Thousands of Chinese marched in the streets in sometimes violent protests Saturday against Japan and its claim to disputed islands, a show of anger far larger than past protests over the competing territorial claims.
Photos from the southwestern city of Chengdu and the central city of Zhengzhou showed hundreds of people marching with banners and signs protesting Japan's claim on what China calls the Diaoyu islands. Japan calls them the Senkaku islands.
Japanese retailers Ito-Yokado and Isetan said protesters in Chengdu broke windows and showcases in their stores, Kyodo News agency reported.
China's state-run Xinhua News Agency said more than 2,000 people protested in Chengdu and thousands of college students gathered in the northern city of Xian.
The report was in English only. The protests were not reported in Chinese-language state media, and many comments and photos were quickly removed from mainland websites.
Protests in China are often quickly shut down or heavily controlled. It was not clear whether the organizers had permission to demonstrate Saturday.
The Chinese demonstrations appeared to be in response to online reports about a planned protest in Tokyo, where about 2,500 people held flags and marched near the Chinese Embassy to protest China's claim to the islands. Some also called for the release of Liu Xiaobo, the Nobel Peace Prize-winning Chinese dissident who is serving an 11-year prison sentence for subversion.
A spokesman for China's Foreign Ministry said China had contacted Japanese officials to "express serious concern" over the Tokyo protest, according to a statement on the ministry's website.
Spokesman Ma Zhaoxu made no mention of the anti-Japan protests in China _ a difference from last month, when the ministry responded to far smaller protests outside the Japanese Embassy in Beijing and the Japanese Consulate in Shanghai with a call for calm.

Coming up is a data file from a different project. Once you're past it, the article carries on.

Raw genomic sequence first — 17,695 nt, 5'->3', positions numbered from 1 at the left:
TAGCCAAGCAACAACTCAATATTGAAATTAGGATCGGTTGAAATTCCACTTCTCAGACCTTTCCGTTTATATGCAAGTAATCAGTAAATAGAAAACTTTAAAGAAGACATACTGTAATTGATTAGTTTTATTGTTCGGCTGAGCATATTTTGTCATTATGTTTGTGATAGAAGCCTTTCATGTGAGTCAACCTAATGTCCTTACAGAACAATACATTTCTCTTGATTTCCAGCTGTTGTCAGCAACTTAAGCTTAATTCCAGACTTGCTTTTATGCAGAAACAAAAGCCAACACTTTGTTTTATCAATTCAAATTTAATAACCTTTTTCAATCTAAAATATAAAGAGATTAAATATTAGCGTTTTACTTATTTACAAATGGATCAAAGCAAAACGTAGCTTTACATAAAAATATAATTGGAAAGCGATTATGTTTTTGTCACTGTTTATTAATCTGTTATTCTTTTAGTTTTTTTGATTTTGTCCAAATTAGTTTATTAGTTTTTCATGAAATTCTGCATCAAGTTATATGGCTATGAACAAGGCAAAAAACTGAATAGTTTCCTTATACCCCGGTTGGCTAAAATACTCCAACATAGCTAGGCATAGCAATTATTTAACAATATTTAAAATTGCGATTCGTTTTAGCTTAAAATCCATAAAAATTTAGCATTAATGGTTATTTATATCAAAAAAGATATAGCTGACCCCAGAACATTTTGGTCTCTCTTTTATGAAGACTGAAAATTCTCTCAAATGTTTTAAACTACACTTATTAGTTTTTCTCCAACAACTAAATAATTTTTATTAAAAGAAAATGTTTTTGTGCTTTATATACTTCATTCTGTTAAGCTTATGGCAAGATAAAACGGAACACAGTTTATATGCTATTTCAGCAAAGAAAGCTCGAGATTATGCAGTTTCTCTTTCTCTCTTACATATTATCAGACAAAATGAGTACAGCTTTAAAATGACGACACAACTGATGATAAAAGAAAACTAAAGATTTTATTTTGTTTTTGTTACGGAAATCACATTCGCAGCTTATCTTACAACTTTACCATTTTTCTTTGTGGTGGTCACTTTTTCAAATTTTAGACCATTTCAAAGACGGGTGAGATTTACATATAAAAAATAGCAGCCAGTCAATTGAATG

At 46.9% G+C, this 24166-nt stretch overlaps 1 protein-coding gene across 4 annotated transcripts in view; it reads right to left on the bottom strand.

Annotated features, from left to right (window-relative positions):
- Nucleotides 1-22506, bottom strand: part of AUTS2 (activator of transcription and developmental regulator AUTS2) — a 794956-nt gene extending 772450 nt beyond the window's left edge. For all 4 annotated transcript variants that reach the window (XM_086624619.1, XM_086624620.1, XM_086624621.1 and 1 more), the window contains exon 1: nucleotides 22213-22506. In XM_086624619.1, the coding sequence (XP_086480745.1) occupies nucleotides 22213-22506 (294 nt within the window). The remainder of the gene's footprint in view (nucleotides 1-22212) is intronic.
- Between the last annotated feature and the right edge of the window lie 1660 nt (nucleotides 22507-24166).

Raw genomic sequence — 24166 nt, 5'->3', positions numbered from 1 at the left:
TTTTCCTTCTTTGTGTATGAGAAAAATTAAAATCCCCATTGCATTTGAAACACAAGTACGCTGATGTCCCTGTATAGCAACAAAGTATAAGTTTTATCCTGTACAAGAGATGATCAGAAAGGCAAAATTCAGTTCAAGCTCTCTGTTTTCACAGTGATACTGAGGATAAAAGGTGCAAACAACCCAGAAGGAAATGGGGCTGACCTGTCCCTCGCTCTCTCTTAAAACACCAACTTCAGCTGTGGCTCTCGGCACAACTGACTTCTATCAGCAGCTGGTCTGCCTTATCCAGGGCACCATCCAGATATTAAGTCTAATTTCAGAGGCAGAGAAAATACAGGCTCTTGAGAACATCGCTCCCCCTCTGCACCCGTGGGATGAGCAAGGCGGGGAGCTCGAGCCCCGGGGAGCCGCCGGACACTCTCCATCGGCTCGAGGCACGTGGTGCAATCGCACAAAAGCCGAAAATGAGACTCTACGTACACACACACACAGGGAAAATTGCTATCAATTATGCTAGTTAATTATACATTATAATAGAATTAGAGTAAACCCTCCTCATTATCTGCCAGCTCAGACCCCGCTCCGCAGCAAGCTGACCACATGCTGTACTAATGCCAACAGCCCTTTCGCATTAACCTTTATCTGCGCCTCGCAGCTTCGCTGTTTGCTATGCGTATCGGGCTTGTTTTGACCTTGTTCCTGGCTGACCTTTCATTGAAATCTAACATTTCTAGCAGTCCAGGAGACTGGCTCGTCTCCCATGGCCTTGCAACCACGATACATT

At the time, tensions were high over a collision between a Chinese fishing boat and two Japanese coast guard ships near the islands in the East China Sea. China repeatedly demanded the return of the detained fishing boat captain. Japan eventually released the captain, but Beijing shocked Tokyo by demanding an apology.
Earlier this month, the tensions seemed to calm after the prime ministers of the two countries held an impromptu after-dinner meeting in the corridor of an Asia-Europe summit.
Police in the Chinese cities of Chengdu, Xian and Zhengzhou would not confirm Saturday's protests, saying they would not talk to the media.
"It was peaceful, with no clashes," said an employee of a Starbucks next to the square in Chengdu where protesters gathered.
The man, surnamed Fu, said by phone that a large number of police had kept order and that the protest had ended.
In downtown Xian, a woman answering the telephone at the Bell Tower Hotel said crowds were still in the streets Saturday evening.
"It started in the early afternoon," the woman said. "There are still quite a lot of people here."
Associated Press Writer Eric Talmadge in Tokyo and researcher Henry Hou in Beijing contributed to this report.